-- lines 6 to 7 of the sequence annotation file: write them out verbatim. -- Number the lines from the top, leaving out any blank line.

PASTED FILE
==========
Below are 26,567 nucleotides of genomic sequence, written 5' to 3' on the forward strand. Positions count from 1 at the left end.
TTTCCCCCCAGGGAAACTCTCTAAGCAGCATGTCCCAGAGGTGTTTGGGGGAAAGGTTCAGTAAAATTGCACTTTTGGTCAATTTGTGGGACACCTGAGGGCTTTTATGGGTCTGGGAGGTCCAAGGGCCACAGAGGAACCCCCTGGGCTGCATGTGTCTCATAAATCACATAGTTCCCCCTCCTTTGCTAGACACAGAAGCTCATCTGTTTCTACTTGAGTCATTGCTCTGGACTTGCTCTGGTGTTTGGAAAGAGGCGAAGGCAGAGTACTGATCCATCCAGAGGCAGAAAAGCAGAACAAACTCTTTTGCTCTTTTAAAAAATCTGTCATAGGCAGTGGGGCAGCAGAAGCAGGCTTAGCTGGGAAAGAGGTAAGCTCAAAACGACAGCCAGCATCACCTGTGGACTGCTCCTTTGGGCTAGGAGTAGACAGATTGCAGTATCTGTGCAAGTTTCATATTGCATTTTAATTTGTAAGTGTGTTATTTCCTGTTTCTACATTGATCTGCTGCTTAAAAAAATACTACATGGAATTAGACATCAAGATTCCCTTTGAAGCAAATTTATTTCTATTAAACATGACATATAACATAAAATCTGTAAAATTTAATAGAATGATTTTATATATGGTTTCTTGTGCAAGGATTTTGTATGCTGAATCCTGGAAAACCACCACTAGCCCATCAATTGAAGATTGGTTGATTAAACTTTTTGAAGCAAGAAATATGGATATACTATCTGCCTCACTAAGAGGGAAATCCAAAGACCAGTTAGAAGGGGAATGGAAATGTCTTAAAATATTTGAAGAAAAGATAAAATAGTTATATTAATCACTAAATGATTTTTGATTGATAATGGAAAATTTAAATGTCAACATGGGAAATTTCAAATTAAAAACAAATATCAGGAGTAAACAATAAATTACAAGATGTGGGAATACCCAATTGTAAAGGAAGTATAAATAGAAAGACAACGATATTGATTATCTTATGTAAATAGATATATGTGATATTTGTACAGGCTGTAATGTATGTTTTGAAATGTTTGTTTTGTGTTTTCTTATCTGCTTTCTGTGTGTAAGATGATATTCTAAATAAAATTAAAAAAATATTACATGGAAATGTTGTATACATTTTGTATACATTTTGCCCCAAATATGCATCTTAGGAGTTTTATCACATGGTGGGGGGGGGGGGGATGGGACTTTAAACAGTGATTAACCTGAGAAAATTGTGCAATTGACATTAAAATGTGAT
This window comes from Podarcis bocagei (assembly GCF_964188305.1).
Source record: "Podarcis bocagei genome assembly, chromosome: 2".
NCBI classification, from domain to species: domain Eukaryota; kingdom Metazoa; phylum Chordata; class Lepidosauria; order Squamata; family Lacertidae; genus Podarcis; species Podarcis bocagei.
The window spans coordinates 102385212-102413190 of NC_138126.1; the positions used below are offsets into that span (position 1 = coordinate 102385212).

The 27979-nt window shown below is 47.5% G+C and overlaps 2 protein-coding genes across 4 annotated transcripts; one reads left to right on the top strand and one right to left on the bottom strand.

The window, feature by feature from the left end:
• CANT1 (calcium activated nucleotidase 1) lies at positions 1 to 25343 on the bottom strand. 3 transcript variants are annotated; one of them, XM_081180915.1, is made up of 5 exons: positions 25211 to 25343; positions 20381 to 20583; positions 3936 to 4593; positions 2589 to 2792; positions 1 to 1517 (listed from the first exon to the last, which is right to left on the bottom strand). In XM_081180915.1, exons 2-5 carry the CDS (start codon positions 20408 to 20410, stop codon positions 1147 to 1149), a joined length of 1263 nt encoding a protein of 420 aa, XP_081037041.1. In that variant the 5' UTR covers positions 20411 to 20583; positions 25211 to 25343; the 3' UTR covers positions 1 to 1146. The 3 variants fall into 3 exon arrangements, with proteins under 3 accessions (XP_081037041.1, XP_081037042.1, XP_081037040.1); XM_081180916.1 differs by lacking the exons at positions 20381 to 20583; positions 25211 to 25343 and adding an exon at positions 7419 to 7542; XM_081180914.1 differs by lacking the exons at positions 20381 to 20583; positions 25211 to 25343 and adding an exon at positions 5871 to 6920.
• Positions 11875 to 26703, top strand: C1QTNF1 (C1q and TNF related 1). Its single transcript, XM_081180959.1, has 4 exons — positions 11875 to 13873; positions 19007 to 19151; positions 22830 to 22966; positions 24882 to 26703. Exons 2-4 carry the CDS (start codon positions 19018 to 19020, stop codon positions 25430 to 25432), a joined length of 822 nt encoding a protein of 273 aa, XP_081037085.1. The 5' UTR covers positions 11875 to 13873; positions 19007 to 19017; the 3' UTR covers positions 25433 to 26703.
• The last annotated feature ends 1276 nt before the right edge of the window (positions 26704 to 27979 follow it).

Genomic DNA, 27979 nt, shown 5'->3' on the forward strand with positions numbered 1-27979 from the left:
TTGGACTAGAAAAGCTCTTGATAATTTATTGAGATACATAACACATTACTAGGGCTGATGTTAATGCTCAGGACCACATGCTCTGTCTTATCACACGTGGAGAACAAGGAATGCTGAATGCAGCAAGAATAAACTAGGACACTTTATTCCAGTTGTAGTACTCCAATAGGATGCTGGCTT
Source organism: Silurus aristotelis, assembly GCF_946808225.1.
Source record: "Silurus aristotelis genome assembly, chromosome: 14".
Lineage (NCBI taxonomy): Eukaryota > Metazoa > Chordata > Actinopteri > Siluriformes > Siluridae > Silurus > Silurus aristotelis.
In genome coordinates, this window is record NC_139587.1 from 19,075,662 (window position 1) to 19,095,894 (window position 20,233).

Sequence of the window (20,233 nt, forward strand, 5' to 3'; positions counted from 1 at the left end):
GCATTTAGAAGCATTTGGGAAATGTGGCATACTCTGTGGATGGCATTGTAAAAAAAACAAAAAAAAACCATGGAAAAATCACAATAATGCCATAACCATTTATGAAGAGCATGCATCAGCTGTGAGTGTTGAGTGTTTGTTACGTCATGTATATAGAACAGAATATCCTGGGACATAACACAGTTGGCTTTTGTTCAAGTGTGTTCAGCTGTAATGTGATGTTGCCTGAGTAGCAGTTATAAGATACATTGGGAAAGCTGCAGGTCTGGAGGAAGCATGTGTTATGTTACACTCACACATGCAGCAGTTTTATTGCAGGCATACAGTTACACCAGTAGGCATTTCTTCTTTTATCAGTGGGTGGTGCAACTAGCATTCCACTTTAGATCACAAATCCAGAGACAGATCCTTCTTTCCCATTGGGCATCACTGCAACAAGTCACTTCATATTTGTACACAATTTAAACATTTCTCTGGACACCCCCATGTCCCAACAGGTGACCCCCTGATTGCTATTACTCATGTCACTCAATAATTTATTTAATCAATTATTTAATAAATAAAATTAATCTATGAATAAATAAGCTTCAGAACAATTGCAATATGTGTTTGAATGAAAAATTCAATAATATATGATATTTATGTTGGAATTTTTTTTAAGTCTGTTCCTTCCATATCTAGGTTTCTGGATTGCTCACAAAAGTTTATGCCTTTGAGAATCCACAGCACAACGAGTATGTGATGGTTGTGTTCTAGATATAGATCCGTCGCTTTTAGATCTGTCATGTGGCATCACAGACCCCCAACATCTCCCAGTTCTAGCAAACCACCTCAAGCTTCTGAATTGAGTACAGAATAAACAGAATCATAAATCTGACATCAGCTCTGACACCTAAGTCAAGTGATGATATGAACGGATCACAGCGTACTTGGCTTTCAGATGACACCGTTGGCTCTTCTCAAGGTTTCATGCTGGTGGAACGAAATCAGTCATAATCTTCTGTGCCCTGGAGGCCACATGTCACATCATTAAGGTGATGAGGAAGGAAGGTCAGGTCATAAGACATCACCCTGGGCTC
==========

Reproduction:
The window spans coordinates 102385212-102413190 of NC_138126.1; the positions used below are offsets into that span (position 1 = coordinate 102385212).

The 27979-nt window shown below is 47.5% G+C and overlaps 2 protein-coding genes across 4 annotated transcripts; one reads left to right on the top strand and one right to left on the bottom strand.